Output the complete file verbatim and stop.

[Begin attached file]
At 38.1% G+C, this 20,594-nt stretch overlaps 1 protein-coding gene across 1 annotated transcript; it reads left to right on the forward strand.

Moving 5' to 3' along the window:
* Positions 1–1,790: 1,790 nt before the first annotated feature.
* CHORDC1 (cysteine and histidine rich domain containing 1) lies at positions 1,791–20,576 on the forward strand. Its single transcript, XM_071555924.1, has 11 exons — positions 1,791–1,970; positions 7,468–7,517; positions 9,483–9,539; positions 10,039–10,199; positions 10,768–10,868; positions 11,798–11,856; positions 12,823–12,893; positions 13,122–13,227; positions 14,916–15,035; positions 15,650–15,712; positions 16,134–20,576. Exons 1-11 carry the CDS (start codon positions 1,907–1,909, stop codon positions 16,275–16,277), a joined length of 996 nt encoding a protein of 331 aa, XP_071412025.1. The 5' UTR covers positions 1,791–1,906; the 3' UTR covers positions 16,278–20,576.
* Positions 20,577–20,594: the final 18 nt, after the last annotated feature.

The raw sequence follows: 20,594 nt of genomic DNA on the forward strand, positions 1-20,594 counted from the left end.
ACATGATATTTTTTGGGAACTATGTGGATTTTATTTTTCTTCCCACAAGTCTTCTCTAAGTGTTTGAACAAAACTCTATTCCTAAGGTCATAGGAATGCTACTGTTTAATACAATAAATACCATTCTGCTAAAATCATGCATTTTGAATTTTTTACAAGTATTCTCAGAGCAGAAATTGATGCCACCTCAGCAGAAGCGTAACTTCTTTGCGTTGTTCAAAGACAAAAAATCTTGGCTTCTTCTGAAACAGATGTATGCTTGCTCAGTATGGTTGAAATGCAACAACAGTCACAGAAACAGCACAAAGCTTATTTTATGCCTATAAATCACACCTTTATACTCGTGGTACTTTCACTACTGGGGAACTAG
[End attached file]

At 38.1% G+C, this 20,594-nt stretch overlaps 1 protein-coding gene across 1 annotated transcript; it reads left to right on the forward strand.

Moving 5' to 3' along the window:
* Positions 1–1,790: 1,790 nt before the first annotated feature.
* CHORDC1 (cysteine and histidine rich domain containing 1) lies at positions 1,791–20,576 on the forward strand. Its single transcript, XM_071555924.1, has 11 exons — positions 1,791–1,970; positions 7,468–7,517; positions 9,483–9,539; positions 10,039–10,199; positions 10,768–10,868; positions 11,798–11,856; positions 12,823–12,893; positions 13,122–13,227; positions 14,916–15,035; positions 15,650–15,712; positions 16,134–20,576. Exons 1-11 carry the CDS (start codon positions 1,907–1,909, stop codon positions 16,275–16,277), a joined length of 996 nt encoding a protein of 331 aa, XP_071412025.1. The 5' UTR covers positions 1,791–1,906; the 3' UTR covers positions 16,278–20,576.
* Positions 20,577–20,594: the final 18 nt, after the last annotated feature.

The raw sequence follows: 20,594 nt of genomic DNA on the forward strand, positions 1-20,594 counted from the left end.
ACATGATATTTTTTGGGAACTATGTGGATTTTATTTTTCTTCCCACAAGTCTTCTCTAAGTGTTTGAACAAAACTCTATTCCTAAGGTCATAGGAATGCTACTGTTTAATACAATAAATACCATTCTGCTAAAATCATGCATTTTGAATTTTTTACAAGTATTCTCAGAGCAGAAATTGATGCCACCTCAGCAGAAGCGTAACTTCTTTGCGTTGTTCAAAGACAAAAAATCTTGGCTTCTTCTGAAACAGATGTATGCTTGCTCAGTATGGTTGAAATGCAACAACAGTCACAGAAACAGCACAAAGCTTATTTTATGCCTATAAATCACACCTTTATACTCGTGGTACTTTCACTACTGGGGAACTAG